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Klarna and Clearpay. If you shop online, then you’ve probably seen those names before. If you get email newsletters from millennial fashion brands, then you almost certainly have.
I have been itching to write this post for TWO YEARS now. TBH I should have just written it and pitched it to get paid instead of tweeting it and waiting for it to pop up elsewhere two months later. However, let me get into the new ~aesthetic~ companies offering to lend you money to buy clothes and makeup.
After I wrote this thread which barely had any traction, Klarna tracked me down to email me and invite me to meet their general manager in the UK. I gave them a polite but firm response pretty much repeating what I said on Twitter and got some jargon about being a responsible lender back.
Keyboard warrior note
Now, before you lot get your pitchforks out to berate me about how you’d “have to be an idiot” to think nothing would happen if you miss payments. Guess what, you’re probably the thicko if you think it isn’t reasonable for someone to make a SMALL purchase from a site using a service that promises no interest, no fees, no effect on your credit score, to pay it back in 2 months instead of 1 then be shocked that their credit score has halved when they come to apply for a mortgage.
I truly believe that making it seem so flippant to just get a credit account to pay for small-ticket items instead of saving up or just paying for them outright is bad news. Consumer debt is a massive problem. First, it’s a t-shirt from Boohoo Man, next you’re just rolling your debt from card to card to consolidation loan until you’re accruing more in interest than you’re paying off the balance each month. Brits are so quiet when it comes to money but this is VERY REAL.
I’m not someone who thinks nobody should buy things on credit. I wrote a whole post about how to get the most out of a credit card. Sometimes getting something on credit is the best option, and sometimes it’s the first step down a long, expensive road. I want information to be clear for consumers to make their own decisions around borrowing money. I won’t stand for companies being deliberately confusing and coercive, especially when their advertising is targeted directly at young people.
Why does it seem like they’re marketing this to broke millennials?
Now I’m not sure if it’s the fault of the retailers or BNPL services, but the marketing around them seems irresponsible at best. As a bit of a social media management old-timer myself, I’m used to trying to make a boring post engaging, but is getting young people into debt really something to encourage so casually?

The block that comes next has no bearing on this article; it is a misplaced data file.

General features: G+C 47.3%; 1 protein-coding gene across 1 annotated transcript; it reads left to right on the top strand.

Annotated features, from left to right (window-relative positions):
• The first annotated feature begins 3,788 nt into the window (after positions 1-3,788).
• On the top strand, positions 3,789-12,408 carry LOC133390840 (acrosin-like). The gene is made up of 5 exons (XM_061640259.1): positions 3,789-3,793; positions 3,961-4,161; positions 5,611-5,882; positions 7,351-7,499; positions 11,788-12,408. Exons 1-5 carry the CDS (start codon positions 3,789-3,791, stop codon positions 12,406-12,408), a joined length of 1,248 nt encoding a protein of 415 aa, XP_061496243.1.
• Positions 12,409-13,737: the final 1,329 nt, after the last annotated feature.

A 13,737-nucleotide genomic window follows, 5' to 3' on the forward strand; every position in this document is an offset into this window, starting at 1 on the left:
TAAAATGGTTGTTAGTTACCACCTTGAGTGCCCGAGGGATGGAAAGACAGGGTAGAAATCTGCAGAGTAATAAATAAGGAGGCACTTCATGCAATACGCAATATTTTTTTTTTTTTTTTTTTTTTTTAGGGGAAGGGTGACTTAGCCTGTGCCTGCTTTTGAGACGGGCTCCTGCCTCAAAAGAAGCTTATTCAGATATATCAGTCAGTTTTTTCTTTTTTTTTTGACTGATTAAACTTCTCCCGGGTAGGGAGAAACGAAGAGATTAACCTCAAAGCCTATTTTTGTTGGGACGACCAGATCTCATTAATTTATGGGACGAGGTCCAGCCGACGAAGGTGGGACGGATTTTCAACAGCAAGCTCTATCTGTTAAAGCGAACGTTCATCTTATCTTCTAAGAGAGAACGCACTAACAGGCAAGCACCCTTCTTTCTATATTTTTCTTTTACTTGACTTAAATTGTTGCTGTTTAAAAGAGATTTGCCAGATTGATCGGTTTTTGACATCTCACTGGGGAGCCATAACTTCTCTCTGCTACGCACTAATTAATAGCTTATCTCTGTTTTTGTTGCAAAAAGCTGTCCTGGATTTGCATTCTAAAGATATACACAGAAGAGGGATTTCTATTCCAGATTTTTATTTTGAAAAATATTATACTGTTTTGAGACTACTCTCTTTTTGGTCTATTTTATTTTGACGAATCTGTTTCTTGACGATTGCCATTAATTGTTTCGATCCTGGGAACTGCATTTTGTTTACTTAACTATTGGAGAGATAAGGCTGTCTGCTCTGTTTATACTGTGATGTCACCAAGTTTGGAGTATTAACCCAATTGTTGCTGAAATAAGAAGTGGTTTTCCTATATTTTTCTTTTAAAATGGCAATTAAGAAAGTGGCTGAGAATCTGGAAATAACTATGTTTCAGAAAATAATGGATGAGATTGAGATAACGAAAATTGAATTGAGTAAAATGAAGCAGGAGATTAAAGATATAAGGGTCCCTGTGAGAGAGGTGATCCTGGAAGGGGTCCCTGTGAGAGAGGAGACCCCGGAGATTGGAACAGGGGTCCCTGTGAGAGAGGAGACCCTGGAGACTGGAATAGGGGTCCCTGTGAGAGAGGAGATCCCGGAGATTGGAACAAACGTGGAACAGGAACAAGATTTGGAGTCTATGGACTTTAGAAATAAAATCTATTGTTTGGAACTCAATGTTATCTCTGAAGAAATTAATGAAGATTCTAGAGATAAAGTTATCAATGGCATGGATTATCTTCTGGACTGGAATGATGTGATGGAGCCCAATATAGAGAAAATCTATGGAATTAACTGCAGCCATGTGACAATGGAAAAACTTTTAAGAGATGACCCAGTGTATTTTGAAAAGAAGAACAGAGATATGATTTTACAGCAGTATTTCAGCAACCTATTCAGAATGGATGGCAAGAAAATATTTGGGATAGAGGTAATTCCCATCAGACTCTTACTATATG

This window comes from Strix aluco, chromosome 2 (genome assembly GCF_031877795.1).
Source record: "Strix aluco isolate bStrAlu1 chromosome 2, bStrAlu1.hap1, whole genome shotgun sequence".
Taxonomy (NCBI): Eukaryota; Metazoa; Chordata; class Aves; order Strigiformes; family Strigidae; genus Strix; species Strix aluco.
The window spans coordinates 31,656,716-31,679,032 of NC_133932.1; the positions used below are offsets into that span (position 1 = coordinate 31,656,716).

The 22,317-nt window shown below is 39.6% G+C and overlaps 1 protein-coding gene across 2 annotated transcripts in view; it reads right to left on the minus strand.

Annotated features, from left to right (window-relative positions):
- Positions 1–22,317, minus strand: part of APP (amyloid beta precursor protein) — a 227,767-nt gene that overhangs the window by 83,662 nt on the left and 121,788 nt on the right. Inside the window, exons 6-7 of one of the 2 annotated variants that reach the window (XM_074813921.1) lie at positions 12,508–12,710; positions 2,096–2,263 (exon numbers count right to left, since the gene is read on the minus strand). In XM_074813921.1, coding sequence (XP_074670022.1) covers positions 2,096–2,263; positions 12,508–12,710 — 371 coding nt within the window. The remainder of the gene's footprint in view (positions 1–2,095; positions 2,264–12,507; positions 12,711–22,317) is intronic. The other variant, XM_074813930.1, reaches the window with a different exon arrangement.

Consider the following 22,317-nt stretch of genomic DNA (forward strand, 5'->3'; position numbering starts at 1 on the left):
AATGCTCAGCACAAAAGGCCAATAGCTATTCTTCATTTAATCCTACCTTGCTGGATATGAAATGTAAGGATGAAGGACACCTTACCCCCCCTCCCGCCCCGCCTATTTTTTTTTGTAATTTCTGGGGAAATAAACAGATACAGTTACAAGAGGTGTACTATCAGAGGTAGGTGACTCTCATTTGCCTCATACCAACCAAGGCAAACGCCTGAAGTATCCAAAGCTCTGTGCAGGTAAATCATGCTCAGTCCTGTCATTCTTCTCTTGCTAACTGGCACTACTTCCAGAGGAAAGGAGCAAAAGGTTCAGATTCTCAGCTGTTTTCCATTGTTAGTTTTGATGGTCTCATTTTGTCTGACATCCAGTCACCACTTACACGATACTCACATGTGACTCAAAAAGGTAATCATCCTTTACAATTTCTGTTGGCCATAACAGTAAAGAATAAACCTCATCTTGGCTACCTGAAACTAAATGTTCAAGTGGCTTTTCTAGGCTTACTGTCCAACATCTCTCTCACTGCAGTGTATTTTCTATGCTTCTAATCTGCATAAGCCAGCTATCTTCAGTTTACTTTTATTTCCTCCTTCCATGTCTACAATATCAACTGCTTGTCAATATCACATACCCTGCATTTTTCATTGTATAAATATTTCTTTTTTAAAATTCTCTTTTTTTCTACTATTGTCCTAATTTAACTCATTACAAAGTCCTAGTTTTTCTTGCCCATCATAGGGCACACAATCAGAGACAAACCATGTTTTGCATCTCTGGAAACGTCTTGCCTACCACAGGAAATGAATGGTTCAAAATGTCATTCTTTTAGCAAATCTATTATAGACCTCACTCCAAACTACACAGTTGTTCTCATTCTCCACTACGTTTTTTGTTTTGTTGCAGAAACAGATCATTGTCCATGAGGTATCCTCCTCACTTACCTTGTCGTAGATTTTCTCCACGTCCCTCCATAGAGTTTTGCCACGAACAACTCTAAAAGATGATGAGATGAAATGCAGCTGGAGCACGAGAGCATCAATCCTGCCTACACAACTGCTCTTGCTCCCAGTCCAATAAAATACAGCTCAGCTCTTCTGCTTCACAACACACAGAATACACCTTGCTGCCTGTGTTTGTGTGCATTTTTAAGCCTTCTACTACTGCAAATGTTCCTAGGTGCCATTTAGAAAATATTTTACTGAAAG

This was posted by ASOS in November 2019:
This was posted by makeup brand bareMinerals in May 2020 (screenshots pinched from myfrugalyear’s story on insta, follow her, she’s great!)
Jumping on the COVID-19 bandwagon, back in April ASOS promised to donate £1 to the Red Cross for everyone who used Klarna on a particular day. Why not every order? Why not just donate without getting people to order? Hmm?
Why shops don’t want you to pay now
It actually costs retailers like bareMinerals and ASOS money every time you use Klarna or ClearPay to order. So why are they so keen for you to do it? According to Klarna’s own site, customers who pay in instalments spend 55% more on average and those who use pay later shop 20% more often than those who pay upfront.
Scale up those numbers and it’s big business for fashion and beauty brands.
So much so, I’ve noticed companies starting to design their sites around BNPL services. Most of the time they’re offered to you at the payment stage of checkout. However, notice how on the item page in the picture below, the pay £5 text is bolder than the actual price of the item.
They’re £20 slippers, if you can’t afford to buy them outright, cheaper slippers are available, or you can not buy them. It’s all a ploy to get you to spend money you don’t have on an impulse purchase.
What makes these new services different?
Buy now, pay later is nothing new. Growing up, your mum probably had a Next account like mine did, or you’ve bought something on Very that you split into three payments. I got the laptop I’m writing this on just like that. Catalogue accounts are quite similar to the likes of Klarna and Clearpay. Just for some reason, the new BNPL players seem to operate under a cloak of mystery.
Both of these services offer you an interest free period on your purchase, for Klarna you can choose between 1 and 3 months, while with Very you’ve got up to 12 months depending on how much you spend. Apples and oranges.
The big difference is that Very explains this by putting the APR you’ll pay after the interest free period ends right there on the page, you don’t need to click elsewhere or scroll, it’s 39.9% and they’ve put it in big bold text for you. There are also 760 words explaining the repayment process.